Bookmaker William Hill warned that its online profits would be lower after regulatory changes in the industry and unfavourable sporting events like the Cheltenham festival.
William Hill said it expected full-year operating profit to be lower than last year and that it was in advanced discussions to invest in gaming software company Openbet.
The firm expects 2016 operating profit to be in the range of £260m-£280m, compared with £291.4m last year.
The bookmaker attributed the lower profit expectations to regulatory changes in the gaming industry and unfavourable sporting results.
James Henderson, CEO of William Hill, said: “Today’s statement reflects the combined effect of our assessment of the impact of recent regulatory changes and unfavourable sporting results including the worst results at Cheltenham in our recent history.
“We are also experiencing softer UK growth as a consequence of acquiring lower value customers. While the rest of the Group is performing in line with our expectations, we continue to focus on improving Online’s performance so that we can, once again, outperform the market.”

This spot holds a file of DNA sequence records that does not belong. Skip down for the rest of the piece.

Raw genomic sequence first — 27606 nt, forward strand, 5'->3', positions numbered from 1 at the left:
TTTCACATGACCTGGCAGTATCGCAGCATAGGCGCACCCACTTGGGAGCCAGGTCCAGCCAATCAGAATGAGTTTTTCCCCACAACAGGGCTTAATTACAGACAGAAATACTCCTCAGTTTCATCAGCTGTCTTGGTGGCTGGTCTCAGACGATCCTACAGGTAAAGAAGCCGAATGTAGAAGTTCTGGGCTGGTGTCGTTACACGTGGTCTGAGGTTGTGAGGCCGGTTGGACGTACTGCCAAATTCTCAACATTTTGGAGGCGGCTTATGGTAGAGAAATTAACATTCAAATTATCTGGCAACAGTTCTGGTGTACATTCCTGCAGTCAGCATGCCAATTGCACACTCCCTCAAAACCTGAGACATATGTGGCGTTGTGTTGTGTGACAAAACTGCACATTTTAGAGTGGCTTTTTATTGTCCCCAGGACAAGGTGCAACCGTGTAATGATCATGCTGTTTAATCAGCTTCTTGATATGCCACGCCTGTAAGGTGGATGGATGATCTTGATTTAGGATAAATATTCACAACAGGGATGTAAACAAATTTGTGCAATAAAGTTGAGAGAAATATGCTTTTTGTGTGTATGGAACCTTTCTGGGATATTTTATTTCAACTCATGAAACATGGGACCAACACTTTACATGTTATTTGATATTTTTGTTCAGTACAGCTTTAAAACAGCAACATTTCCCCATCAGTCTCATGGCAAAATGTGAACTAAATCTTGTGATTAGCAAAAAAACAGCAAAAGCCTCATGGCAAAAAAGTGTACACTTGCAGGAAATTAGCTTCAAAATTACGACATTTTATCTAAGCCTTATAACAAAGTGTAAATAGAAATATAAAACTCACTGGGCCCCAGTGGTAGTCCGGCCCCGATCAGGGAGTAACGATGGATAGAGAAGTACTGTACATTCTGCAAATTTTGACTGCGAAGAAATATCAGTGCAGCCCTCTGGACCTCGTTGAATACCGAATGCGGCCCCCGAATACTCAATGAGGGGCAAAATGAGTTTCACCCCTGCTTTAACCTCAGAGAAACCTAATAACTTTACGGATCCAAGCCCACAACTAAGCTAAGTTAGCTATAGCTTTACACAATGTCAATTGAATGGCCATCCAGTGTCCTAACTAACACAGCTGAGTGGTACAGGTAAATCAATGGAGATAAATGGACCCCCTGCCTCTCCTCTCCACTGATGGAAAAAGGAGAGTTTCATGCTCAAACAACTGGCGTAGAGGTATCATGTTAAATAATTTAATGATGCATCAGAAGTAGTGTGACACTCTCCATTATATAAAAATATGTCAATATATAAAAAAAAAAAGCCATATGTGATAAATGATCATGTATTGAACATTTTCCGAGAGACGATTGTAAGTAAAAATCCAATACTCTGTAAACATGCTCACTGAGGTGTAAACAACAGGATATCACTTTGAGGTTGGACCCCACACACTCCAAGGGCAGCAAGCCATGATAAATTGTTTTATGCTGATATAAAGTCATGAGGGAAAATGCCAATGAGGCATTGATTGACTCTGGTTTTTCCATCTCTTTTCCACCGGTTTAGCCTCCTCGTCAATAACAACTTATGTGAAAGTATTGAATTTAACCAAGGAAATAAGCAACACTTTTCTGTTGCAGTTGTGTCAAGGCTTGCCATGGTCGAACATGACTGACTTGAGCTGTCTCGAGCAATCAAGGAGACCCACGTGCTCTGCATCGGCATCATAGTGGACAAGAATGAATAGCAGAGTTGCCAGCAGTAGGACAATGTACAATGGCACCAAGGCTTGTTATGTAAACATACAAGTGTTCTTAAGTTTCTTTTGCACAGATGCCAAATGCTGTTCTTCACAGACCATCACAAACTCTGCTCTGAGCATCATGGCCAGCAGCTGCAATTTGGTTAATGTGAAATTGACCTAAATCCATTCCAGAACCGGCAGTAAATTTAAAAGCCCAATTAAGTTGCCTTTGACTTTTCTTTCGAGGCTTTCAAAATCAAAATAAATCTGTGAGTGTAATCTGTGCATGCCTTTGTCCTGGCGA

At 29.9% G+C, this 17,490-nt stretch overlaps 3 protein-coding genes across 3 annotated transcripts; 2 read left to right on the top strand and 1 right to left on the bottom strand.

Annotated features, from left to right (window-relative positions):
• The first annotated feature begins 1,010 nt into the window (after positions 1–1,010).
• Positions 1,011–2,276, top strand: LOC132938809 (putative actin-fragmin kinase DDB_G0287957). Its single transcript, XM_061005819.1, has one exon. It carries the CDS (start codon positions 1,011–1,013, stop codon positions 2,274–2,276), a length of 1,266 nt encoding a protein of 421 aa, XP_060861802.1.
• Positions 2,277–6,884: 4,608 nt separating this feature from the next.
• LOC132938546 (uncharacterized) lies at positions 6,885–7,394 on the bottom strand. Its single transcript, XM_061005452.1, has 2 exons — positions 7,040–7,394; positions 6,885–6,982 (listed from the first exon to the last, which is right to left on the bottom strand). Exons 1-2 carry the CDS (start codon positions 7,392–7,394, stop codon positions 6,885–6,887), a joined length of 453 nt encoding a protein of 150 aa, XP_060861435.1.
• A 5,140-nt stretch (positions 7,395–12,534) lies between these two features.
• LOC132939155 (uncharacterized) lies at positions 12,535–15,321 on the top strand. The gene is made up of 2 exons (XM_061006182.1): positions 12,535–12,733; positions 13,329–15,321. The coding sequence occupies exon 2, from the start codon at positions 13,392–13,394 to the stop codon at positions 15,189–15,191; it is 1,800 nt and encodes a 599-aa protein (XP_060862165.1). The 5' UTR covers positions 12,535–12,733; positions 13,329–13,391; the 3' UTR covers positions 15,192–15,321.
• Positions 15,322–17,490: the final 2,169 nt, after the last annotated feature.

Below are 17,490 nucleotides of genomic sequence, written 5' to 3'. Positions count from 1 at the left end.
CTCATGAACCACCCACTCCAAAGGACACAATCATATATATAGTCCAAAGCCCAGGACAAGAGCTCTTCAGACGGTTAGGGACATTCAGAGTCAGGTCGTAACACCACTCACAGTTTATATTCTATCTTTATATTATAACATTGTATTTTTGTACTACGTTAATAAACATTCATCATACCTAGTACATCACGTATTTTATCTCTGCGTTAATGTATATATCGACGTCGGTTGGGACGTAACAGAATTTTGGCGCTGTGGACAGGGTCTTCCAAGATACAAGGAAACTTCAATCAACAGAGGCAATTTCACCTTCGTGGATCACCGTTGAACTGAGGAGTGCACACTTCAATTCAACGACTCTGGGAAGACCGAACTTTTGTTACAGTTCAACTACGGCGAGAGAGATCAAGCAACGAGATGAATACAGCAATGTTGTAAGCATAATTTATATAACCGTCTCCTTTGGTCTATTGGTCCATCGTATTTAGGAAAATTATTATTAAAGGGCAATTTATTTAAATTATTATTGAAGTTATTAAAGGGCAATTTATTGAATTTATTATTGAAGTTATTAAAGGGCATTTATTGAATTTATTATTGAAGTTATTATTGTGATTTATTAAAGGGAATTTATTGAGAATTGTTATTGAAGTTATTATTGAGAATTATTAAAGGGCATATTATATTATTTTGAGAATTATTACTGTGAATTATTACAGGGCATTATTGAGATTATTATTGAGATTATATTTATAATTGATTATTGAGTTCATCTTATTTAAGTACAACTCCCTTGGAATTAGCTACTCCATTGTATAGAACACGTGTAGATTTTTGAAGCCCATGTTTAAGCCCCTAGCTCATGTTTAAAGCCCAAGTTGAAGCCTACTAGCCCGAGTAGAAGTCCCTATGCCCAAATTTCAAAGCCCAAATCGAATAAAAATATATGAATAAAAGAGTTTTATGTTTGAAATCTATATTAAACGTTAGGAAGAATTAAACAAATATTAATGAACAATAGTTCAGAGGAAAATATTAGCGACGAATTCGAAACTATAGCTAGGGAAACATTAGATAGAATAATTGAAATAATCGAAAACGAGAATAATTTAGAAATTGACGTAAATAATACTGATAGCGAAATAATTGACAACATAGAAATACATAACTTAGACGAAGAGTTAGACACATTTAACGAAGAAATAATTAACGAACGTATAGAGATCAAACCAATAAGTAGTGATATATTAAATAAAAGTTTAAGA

Last month William Hill announced it will pay all its employees the national living wage.
William Hill employs over 12,500 people in its UK Retail business and while almost all are currently above the national minimum wage around 4,500 will benefit from the new national living wage.
From April 1, all businesses will be required to pay workers over the age of 25 atleast £7.20 an hour.
The voluntary application to 18-25s will benefit 2,000 staff in that age group, William Hill said.
William Hill is a major employer in Yorkshire, with more than a fifth of its global workforce in the region.
In Leeds alone William Hill employs 1,300 people, mainly in its technical and trading teams.